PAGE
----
Omar Sakr Talks Culture, Identity, and Collection The Lost Arabs
“Identity, like culture, is fluid; it moves and you must move with it. Look for love and those who love you. Nothing else matters.”
Identity is the way we relate to ourselves and the lens through which we view the world. Sometimes, our identities are clear-cut labels and boxes and communities, but most often, our identities are ever-changing, like water flowing into water. We all express and explore our identities differently, but what happens when our core selves seem to clash with the world around us. How can we comprehend or even begin to deal with that level of complexity?
Omar Sakr explores his identities and the reality of identity-based hate, violence, and empowerment in his latest poetry collection The Lost Arabs. We talked with Omar about his newest book, its themes, and his writing process and learned why poetry is a powerful form of expression.
Read Poetry: What initially drew you to writing poetry?
Omar Sakr: Fate drew me to poetry. I didn’t read much of it growing up, and I always had a skewed perception of it as being old-fashioned, elitist, white, and concerning subjects that had nothing to do with me. As such, I detested it. When I was doing my Masters in Creative Writing at the University of Sydney, I had one unit left to choose in my course, and a friend suggested I take poetry since I thought it was the worst, and I was the worst at it. That decision changed my life, and so this is why I invoke fate. I think there is something particularly apt about using a medium I used to hate (based on ignorance, insecurity, and false assumptions) to combat the hatreds (based on ignorance, insecurity, and false assumptions) that are routinely aimed at my body, my family, my faith and sexuality.
RP: How has your writing process changed from your initial work to your newest collection The Lost Arabs?
OS: My writing process has not changed a great deal, but I think it’s safe to say that my skills and range developed over time, so The Lost Arabs is a much more complex work than my first book. It takes a broader and deeper look not only at my family’s history, but also the world we live in, and the legacies of violence that shape it. I wrote part of it at a residency in Santa Fe, New Mexico, and traveled a bit in America afterward, and I think that experience also informs some of my poems.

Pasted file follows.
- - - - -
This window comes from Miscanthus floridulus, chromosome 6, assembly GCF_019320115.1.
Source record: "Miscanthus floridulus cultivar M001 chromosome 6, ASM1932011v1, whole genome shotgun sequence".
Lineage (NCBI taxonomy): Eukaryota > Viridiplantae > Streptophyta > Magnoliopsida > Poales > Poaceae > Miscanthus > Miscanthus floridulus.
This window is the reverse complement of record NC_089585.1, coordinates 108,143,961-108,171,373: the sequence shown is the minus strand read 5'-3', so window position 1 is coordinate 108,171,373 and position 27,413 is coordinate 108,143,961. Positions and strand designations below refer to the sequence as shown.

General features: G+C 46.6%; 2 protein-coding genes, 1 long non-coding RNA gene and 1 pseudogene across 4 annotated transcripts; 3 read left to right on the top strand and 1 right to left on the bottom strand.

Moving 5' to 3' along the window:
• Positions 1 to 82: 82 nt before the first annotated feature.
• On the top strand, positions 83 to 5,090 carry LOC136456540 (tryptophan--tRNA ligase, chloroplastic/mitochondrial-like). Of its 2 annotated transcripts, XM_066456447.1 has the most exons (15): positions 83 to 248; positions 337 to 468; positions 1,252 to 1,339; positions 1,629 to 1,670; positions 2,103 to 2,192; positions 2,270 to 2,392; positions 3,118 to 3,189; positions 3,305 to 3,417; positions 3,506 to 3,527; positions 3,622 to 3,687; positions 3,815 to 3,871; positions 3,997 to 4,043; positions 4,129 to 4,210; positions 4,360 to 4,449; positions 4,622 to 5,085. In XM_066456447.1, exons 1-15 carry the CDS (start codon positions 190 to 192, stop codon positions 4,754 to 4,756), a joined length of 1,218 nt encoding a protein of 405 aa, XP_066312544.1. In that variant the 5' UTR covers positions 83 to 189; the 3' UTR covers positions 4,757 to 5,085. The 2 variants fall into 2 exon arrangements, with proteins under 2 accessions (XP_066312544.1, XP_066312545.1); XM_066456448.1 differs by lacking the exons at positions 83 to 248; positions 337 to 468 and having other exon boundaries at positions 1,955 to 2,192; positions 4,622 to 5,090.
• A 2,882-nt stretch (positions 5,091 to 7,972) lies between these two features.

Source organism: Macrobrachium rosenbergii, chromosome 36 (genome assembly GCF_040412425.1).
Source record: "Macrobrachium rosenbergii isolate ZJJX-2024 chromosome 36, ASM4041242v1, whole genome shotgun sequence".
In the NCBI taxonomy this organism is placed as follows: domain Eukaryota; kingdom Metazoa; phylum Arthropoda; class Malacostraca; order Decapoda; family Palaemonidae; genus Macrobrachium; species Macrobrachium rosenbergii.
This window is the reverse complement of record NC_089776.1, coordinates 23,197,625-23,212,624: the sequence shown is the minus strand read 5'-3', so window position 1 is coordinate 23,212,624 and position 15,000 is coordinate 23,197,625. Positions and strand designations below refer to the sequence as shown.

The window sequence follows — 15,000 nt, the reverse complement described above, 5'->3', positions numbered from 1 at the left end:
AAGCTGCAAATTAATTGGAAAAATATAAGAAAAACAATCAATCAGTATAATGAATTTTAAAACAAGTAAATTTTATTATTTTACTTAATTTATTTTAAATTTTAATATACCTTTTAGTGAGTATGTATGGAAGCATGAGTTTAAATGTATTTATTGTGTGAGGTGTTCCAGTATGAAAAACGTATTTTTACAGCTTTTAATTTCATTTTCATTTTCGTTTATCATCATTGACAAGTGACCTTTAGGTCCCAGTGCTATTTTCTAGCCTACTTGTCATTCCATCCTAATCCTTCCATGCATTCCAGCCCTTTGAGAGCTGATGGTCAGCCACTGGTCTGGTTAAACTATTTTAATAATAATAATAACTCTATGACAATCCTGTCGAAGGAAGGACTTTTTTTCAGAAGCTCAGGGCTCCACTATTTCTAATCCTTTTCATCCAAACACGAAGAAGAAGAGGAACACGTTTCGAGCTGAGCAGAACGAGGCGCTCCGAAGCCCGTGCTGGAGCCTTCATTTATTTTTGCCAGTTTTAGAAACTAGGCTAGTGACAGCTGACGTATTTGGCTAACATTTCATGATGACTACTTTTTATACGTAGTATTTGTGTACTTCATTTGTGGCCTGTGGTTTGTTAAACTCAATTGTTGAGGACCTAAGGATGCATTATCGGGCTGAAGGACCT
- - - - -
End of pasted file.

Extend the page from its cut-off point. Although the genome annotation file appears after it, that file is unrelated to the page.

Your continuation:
“Poetry saved my life. This is something you will hear many poets say in reference to the value of poems. What that implies, however, is that poetry only ever means as much as I value my life, and the unfortunate truth is that sometimes, I don’t value it at all. And sometimes, I would choose it over the world.”
RP: The themes of family, culture, and identity run through The Lost Arabs. What led you to write about these important topics?
OS: It’s impossible to exist in this world as an Arab Muslim without being aware that your identity, your faith, and culture, are under assault, and have been for centuries. I write about my family, culture, and identity as a matter of urgency because I firmly believe it is tied to my survival and the survival of my peoples. The Muslim figure, in its many manifestations across the so-called ‘Western’ world, has become a folk devil used by governments to cow their citizens, to goad them into reprehensible violences, to accept the slow diminishment of their civil rights. I write not just to speak against those violences, to try to halt the seemingly relentless march of imperial injustice, but also to speak back to my family, my faith, my culture, to interrogate what has been done to us, been done to me, and the lies used to justify them. As a queer man, it’s particularly difficult to occupy this space, being of multiple worlds, at home in none of them, resolutely vulnerable everywhere, and unwilling to accept the half-measures periodically offered if only I would renounce one aspect of myself for another.